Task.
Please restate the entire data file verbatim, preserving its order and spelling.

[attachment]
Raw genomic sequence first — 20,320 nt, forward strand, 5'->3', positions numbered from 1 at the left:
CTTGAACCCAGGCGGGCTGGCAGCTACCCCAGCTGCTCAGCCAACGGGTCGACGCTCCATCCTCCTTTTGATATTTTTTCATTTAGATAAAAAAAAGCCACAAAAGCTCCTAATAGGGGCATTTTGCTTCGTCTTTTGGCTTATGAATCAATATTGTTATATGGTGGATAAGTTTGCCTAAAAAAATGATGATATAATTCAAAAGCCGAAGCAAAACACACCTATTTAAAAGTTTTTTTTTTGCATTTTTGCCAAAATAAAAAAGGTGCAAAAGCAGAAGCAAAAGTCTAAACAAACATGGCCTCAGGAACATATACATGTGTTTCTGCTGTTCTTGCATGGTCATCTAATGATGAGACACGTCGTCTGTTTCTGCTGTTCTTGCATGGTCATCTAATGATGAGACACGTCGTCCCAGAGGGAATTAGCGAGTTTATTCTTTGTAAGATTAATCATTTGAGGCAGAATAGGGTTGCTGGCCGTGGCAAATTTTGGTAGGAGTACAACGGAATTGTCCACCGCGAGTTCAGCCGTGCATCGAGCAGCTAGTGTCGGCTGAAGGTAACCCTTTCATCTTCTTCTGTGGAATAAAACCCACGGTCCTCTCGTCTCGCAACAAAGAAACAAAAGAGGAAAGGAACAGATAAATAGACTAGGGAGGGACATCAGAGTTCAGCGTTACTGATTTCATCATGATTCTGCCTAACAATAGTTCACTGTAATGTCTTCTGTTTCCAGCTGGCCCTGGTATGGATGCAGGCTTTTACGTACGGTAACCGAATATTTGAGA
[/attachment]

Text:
Raw genomic sequence first — 20,320 nt, forward strand, 5'->3', positions numbered from 1 at the left:
CTTGAACCCAGGCGGGCTGGCAGCTACCCCAGCTGCTCAGCCAACGGGTCGACGCTCCATCCTCCTTTTGATATTTTTTCATTTAGATAAAAAAAAGCCACAAAAGCTCCTAATAGGGGCATTTTGCTTCGTCTTTTGGCTTATGAATCAATATTGTTATATGGTGGATAAGTTTGCCTAAAAAAATGATGATATAATTCAAAAGCCGAAGCAAAACACACCTATTTAAAAGTTTTTTTTTTGCATTTTTGCCAAAATAAAAAAGGTGCAAAAGCAGAAGCAAAAGTCTAAACAAACATGGCCTCAGGAACATATACATGTGTTTCTGCTGTTCTTGCATGGTCATCTAATGATGAGACACGTCGTCTGTTTCTGCTGTTCTTGCATGGTCATCTAATGATGAGACACGTCGTCCCAGAGGGAATTAGCGAGTTTATTCTTTGTAAGATTAATCATTTGAGGCAGAATAGGGTTGCTGGCCGTGGCAAATTTTGGTAGGAGTACAACGGAATTGTCCACCGCGAGTTCAGCCGTGCATCGAGCAGCTAGTGTCGGCTGAAGGTAACCCTTTCATCTTCTTCTGTGGAATAAAACCCACGGTCCTCTCGTCTCGCAACAAAGAAACAAAAGAGGAAAGGAACAGATAAATAGACTAGGGAGGGACATCAGAGTTCAGCGTTACTGATTTCATCATGATTCTGCCTAACAATAGTTCACTGTAATGTCTTCTGTTTCCAGCTGGCCCTGGTATGGATGCAGGCTTTTACGTACGGTAACCGAATATTTGAGA